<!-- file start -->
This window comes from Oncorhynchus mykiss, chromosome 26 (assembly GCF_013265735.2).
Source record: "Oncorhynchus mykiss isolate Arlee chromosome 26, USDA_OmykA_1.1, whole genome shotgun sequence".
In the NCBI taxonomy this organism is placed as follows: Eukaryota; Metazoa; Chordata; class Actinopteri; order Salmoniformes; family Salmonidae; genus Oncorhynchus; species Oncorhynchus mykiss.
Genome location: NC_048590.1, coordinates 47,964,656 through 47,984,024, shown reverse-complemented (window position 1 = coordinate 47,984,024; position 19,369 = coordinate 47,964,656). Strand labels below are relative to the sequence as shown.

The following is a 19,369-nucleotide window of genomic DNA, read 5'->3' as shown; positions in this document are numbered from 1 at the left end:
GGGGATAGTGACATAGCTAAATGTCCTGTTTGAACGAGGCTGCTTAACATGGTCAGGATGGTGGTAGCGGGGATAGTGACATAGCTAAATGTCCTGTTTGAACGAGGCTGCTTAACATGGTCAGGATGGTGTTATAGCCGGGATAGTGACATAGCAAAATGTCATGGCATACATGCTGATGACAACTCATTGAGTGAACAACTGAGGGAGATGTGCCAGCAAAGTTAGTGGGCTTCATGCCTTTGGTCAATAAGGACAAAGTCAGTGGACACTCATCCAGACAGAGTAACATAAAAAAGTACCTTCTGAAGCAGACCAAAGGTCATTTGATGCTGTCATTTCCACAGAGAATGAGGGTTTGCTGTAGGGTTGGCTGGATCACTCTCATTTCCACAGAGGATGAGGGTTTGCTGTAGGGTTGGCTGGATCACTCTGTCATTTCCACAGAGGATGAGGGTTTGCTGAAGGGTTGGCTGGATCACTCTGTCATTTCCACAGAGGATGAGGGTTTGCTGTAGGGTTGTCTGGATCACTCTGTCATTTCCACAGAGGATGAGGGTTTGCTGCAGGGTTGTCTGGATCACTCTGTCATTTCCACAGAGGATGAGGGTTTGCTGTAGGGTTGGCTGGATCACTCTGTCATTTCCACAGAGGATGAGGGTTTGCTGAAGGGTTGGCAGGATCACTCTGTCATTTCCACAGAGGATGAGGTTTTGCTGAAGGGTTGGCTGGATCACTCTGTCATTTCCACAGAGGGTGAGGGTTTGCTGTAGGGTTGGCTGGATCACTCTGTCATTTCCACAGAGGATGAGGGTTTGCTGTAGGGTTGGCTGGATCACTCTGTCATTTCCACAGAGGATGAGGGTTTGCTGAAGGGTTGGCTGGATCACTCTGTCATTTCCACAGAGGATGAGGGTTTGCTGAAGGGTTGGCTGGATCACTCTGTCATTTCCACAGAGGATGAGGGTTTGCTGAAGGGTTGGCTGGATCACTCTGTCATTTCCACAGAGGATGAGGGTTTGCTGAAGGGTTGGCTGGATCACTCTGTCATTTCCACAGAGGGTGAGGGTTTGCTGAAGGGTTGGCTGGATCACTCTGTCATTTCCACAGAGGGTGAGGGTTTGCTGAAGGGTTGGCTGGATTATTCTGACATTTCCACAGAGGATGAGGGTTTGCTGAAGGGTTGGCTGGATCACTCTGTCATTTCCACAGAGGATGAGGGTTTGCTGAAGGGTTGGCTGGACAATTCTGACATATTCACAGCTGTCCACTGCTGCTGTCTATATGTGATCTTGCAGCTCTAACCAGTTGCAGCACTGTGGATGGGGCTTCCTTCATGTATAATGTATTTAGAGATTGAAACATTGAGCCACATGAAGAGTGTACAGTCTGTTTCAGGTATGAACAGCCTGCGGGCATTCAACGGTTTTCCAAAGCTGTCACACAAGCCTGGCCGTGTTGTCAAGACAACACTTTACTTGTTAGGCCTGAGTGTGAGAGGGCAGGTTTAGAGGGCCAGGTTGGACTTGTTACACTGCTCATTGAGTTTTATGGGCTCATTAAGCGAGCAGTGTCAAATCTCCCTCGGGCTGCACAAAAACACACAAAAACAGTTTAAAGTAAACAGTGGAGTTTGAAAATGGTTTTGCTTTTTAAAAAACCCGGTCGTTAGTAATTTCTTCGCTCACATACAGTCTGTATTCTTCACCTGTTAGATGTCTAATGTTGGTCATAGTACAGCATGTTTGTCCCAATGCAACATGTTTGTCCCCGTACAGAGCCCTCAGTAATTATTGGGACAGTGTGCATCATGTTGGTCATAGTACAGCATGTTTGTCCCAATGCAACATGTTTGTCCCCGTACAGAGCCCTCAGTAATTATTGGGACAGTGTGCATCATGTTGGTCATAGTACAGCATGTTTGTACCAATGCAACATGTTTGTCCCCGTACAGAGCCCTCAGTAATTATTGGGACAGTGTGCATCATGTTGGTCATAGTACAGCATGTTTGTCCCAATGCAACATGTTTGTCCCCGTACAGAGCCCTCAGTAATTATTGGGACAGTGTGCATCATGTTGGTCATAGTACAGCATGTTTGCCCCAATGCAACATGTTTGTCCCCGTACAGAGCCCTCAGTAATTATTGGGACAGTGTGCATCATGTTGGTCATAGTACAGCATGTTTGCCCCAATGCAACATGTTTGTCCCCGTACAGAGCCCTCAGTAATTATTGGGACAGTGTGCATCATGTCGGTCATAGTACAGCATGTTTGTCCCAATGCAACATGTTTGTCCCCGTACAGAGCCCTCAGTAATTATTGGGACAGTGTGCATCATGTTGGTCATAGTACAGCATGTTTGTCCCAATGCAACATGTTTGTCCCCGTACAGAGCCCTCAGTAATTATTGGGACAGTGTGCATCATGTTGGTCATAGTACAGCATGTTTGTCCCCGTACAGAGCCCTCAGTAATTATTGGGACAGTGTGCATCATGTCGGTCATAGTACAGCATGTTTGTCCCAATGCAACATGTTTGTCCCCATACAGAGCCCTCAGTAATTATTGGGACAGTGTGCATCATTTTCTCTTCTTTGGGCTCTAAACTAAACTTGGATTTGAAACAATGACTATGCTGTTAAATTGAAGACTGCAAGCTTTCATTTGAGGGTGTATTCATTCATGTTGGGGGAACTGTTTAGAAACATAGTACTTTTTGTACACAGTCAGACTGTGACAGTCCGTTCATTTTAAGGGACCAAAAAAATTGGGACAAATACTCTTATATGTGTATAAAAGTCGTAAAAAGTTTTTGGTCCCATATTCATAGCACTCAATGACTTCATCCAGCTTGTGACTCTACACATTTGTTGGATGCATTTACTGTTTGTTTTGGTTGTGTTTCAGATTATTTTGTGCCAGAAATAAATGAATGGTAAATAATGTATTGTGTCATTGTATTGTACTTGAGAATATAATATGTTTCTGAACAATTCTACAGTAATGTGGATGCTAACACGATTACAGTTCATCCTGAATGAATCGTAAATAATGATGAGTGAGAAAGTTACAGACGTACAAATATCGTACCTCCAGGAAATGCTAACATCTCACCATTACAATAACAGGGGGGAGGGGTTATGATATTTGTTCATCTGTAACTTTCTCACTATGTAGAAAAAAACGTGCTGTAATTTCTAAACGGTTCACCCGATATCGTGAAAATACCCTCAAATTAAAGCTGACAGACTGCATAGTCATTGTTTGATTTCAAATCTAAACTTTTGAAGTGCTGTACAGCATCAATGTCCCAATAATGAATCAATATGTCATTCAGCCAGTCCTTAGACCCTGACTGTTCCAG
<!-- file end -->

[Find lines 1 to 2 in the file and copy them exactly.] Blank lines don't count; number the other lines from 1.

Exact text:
This window comes from Oncorhynchus mykiss, chromosome 26 (assembly GCF_013265735.2).
Source record: "Oncorhynchus mykiss isolate Arlee chromosome 26, USDA_OmykA_1.1, whole genome shotgun sequence".